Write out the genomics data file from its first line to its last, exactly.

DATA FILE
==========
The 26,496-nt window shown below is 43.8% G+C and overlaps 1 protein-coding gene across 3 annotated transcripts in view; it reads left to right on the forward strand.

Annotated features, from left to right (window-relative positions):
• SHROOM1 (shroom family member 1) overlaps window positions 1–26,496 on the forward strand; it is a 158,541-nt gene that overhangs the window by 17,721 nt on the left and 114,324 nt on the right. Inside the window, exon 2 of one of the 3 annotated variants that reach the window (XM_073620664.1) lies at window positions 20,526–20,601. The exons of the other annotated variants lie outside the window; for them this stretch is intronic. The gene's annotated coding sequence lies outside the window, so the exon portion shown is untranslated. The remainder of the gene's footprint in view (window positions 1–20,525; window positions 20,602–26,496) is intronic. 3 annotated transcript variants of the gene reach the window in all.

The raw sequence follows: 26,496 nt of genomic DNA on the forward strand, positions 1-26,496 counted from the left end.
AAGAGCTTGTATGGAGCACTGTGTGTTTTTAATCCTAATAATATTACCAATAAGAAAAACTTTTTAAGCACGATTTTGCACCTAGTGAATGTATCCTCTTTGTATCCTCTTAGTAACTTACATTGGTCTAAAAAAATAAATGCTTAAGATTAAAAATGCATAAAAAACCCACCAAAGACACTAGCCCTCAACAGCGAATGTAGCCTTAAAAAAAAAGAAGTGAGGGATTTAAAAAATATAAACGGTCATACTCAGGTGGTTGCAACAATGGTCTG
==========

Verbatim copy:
The 26,496-nt window shown below is 43.8% G+C and overlaps 1 protein-coding gene across 3 annotated transcripts in view; it reads left to right on the forward strand.

Annotated features, from left to right (window-relative positions):
• SHROOM1 (shroom family member 1) overlaps window positions 1–26,496 on the forward strand; it is a 158,541-nt gene that overhangs the window by 17,721 nt on the left and 114,324 nt on the right. Inside the window, exon 2 of one of the 3 annotated variants that reach the window (XM_073620664.1) lies at window positions 20,526–20,601. The exons of the other annotated variants lie outside the window; for them this stretch is intronic. The gene's annotated coding sequence lies outside the window, so the exon portion shown is untranslated. The remainder of the gene's footprint in view (window positions 1–20,525; window positions 20,602–26,496) is intronic. 3 annotated transcript variants of the gene reach the window in all.

The raw sequence follows: 26,496 nt of genomic DNA on the forward strand, positions 1-26,496 counted from the left end.
AAGAGCTTGTATGGAGCACTGTGTGTTTTTAATCCTAATAATATTACCAATAAGAAAAACTTTTTAAGCACGATTTTGCACCTAGTGAATGTATCCTCTTTGTATCCTCTTAGTAACTTACATTGGTCTAAAAAAATAAATGCTTAAGATTAAAAATGCATAAAAAACCCACCAAAGACACTAGCCCTCAACAGCGAATGTAGCCTTAAAAAAAAAGAAGTGAGGGATTTAAAAAATATAAACGGTCATACTCAGGTGGTTGCAACAATGGTCTG